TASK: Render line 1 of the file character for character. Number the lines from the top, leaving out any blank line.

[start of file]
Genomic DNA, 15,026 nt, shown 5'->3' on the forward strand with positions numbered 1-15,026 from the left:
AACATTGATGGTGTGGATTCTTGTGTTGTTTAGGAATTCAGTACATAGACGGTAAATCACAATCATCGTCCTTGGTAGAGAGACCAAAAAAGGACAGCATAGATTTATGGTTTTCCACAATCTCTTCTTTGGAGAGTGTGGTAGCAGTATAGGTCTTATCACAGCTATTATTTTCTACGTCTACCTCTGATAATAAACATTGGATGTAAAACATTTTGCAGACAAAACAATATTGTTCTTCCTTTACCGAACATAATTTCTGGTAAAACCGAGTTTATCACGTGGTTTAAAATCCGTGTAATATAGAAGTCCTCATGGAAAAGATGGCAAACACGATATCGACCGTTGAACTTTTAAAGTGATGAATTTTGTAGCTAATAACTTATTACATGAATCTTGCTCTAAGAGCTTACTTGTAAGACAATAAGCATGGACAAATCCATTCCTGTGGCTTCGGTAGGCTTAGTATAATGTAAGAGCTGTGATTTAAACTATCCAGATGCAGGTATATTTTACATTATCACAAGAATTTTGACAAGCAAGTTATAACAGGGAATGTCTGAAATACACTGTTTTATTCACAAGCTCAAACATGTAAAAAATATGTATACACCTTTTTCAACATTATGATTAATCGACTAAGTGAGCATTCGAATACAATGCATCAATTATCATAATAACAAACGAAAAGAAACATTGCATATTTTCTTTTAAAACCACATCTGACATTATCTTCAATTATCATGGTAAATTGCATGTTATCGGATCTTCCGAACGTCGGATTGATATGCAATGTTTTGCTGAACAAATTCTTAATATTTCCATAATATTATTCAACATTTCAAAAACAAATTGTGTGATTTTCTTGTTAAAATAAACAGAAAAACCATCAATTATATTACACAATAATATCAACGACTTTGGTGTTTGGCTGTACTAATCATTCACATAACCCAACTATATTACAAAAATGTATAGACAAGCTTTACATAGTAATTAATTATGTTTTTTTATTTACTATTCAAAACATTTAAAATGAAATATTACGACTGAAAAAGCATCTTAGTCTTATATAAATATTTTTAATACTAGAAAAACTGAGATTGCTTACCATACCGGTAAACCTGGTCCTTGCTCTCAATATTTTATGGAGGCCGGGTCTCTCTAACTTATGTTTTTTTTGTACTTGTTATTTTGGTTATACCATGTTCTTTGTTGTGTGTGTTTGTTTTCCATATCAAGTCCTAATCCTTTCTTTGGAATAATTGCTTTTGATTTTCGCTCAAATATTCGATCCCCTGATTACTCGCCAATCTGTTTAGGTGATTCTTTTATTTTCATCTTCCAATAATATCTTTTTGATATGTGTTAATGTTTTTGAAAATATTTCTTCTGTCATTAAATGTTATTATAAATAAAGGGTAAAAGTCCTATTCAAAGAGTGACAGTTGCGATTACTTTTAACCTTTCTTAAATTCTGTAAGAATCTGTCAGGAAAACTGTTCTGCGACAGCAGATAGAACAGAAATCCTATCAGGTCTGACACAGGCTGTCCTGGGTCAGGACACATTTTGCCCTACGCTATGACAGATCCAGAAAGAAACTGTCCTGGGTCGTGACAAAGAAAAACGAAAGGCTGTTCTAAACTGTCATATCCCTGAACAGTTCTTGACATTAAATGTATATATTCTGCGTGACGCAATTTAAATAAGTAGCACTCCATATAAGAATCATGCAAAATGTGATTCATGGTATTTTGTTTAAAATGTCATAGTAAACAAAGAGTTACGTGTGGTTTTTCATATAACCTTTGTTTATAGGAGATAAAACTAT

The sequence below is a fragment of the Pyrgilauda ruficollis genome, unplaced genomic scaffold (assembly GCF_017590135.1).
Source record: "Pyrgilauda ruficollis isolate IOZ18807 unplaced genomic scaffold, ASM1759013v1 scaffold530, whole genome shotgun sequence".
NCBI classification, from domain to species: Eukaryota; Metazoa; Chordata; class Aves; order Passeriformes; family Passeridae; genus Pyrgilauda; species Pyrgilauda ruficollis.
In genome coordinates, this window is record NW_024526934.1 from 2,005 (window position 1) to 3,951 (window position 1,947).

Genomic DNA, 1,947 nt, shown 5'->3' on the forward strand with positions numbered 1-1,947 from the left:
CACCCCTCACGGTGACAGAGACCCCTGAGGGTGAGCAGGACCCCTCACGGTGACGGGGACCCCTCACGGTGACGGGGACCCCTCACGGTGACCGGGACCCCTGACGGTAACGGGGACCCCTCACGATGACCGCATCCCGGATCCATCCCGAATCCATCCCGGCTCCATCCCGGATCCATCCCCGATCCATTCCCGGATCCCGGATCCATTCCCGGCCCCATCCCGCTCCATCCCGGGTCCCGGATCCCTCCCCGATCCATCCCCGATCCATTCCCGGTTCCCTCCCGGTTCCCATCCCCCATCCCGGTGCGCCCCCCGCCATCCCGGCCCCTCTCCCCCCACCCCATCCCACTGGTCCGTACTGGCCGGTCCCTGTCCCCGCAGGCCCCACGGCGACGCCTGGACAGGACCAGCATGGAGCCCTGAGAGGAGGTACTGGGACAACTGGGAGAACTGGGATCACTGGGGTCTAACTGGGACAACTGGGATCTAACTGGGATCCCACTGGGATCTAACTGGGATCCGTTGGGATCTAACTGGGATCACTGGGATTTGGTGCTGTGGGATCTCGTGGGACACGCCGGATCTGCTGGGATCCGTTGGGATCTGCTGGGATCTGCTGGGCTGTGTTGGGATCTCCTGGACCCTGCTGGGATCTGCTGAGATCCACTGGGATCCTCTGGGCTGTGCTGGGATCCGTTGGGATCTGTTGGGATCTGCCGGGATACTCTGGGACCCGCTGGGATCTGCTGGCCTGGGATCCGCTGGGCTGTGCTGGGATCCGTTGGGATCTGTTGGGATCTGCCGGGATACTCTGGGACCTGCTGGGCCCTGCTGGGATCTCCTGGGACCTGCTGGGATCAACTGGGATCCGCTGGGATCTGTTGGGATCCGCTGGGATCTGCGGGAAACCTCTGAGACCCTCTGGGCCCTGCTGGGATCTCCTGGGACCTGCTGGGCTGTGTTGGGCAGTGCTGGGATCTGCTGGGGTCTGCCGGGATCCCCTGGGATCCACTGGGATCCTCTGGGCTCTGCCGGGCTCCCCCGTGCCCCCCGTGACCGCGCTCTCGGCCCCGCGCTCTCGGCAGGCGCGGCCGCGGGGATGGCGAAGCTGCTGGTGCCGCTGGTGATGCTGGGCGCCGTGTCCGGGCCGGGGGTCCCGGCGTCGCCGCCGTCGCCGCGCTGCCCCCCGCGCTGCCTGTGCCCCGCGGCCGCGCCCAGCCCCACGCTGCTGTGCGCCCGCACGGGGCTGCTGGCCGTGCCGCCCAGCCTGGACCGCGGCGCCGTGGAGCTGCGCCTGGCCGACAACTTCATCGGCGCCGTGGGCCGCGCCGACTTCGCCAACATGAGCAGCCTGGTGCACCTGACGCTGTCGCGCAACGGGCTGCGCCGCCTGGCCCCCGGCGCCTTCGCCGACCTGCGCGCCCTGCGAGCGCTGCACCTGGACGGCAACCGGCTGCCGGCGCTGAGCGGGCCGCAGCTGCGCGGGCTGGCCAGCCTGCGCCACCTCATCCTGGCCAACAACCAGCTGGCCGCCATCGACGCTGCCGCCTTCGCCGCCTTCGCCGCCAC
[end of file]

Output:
Genomic DNA, 15,026 nt, shown 5'->3' on the forward strand with positions numbered 1-15,026 from the left: